"Demonstration" vs. "designation" of measurement competence: the need to link accreditation to metrology
Formal acceptance of the results of chemical laboratories is increasingly organised through a) accreditation of measuring laboratories nationally and b) mutual recognition of accreditation internationally (through formal Multilateral Recognition Agreements, MRAs). However, real comparability of results of measurements is realized by using common (internationally agreed) measurement scales, which make these results traceable to this scale, i.e. "traceable" to the same (internationally agreed) value of the unit of that scale. In addition, the criterion against which the evaluation is done should be "external" to the measurement laboratories, which are being evaluated. This is realised in IRMM's International Measurement Evaluation Programme (IMEP) where evaluation is performed against values, which are anchored using "metrology", the science of measurement with its own rules, which offers a sound foundation for measurement in all scientific disciplines. It is argued in this paper that the demonstration of measurement capability against values on such scales provides a result-oriented rather than a procedure-oriented evaluation. Thus, competence can be "demonstrated" rather than just "designated" and this can be shown to both customers and regulators. It inspires more confidence.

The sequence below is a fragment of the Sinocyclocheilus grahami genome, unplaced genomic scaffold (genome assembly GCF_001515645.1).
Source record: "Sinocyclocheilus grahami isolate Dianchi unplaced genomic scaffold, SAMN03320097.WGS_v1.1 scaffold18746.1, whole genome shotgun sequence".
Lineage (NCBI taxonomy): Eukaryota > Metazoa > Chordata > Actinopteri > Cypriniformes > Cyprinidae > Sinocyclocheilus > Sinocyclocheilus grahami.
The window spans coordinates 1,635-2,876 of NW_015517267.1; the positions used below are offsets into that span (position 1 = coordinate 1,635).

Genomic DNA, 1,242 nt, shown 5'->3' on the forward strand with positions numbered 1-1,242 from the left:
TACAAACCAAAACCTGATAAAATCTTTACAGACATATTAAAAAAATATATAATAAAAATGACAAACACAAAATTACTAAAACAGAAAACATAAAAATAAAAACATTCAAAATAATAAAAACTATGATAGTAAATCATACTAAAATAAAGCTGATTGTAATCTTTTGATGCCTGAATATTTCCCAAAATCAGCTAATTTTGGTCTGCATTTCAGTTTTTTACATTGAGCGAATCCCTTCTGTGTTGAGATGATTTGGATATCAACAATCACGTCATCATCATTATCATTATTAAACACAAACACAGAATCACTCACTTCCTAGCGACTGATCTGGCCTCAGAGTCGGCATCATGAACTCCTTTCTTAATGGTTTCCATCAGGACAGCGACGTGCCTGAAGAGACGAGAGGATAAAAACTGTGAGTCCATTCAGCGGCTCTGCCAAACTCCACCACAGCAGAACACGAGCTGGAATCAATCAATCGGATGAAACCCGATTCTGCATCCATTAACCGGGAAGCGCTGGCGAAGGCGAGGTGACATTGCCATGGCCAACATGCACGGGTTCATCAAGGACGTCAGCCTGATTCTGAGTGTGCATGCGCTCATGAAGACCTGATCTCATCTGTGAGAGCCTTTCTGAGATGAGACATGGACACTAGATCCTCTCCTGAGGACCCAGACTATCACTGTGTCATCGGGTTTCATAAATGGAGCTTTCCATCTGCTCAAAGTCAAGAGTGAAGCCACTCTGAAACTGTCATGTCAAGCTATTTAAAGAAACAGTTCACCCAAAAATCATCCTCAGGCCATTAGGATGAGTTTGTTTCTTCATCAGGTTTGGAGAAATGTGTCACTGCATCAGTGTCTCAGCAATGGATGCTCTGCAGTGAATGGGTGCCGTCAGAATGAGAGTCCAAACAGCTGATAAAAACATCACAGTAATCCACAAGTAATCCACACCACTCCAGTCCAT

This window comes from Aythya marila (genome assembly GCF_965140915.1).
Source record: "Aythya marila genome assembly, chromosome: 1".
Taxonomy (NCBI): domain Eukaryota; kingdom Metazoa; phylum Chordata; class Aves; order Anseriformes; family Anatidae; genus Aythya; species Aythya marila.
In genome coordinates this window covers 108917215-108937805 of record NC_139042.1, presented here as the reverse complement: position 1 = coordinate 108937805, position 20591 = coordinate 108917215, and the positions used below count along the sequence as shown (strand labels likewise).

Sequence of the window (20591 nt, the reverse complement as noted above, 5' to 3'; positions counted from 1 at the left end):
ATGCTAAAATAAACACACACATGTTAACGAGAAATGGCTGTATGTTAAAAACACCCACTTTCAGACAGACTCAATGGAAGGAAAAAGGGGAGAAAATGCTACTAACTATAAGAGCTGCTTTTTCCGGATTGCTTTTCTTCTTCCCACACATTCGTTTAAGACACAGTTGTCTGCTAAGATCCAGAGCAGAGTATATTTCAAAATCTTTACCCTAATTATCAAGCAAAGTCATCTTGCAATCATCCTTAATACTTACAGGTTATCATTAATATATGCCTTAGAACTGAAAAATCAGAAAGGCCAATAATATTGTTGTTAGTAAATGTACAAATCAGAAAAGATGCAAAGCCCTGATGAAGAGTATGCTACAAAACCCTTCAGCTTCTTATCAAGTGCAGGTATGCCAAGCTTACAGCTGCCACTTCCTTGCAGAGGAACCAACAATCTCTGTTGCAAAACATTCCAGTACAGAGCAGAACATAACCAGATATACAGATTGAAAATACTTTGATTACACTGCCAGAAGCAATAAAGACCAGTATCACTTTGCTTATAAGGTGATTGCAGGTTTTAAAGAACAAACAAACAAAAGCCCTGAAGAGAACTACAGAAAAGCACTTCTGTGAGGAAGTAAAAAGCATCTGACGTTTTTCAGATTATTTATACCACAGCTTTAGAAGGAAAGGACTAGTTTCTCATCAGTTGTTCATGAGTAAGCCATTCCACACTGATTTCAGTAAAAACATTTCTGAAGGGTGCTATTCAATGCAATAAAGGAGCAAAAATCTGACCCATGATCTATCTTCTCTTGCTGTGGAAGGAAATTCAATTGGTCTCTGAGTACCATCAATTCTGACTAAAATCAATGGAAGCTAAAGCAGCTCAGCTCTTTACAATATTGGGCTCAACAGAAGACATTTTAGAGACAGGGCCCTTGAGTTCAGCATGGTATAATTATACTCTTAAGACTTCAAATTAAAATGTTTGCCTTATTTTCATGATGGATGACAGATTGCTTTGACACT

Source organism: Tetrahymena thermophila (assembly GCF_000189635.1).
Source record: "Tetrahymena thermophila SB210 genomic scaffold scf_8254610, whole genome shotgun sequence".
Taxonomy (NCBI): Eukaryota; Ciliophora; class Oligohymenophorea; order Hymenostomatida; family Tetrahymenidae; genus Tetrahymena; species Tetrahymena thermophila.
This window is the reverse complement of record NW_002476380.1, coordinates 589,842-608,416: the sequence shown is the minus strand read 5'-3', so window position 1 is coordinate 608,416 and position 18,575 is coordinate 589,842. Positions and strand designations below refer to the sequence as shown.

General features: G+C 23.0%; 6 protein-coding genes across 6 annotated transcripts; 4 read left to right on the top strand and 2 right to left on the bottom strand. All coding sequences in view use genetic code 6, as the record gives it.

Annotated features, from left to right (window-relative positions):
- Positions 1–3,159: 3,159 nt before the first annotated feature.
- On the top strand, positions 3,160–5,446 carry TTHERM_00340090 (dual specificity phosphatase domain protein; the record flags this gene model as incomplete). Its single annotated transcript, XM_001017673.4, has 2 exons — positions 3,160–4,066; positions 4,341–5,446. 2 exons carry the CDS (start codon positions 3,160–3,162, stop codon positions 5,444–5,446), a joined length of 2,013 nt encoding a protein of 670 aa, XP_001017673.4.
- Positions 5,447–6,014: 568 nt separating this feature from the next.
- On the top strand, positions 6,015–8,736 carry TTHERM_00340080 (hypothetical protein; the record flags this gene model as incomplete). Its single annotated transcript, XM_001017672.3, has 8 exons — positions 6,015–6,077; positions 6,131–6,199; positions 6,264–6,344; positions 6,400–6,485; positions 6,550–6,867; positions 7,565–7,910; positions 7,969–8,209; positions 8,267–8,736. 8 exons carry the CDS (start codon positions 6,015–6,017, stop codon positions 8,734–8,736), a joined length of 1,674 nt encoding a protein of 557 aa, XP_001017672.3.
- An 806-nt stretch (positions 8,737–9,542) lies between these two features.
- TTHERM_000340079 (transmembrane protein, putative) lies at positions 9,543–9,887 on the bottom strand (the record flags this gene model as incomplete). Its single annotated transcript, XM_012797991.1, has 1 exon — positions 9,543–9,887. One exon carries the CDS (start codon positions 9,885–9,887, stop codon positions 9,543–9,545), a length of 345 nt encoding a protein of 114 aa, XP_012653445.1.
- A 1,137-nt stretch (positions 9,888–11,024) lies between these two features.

Bibliographic Reference: An article published in: Fresenius' Journal of Analytical Chemistry, Vol 368 Issue 6, (2000), pp 567-573
Record Number: 200214497 / Last updated on: 2002-03-28
Original language: en
Available languages: en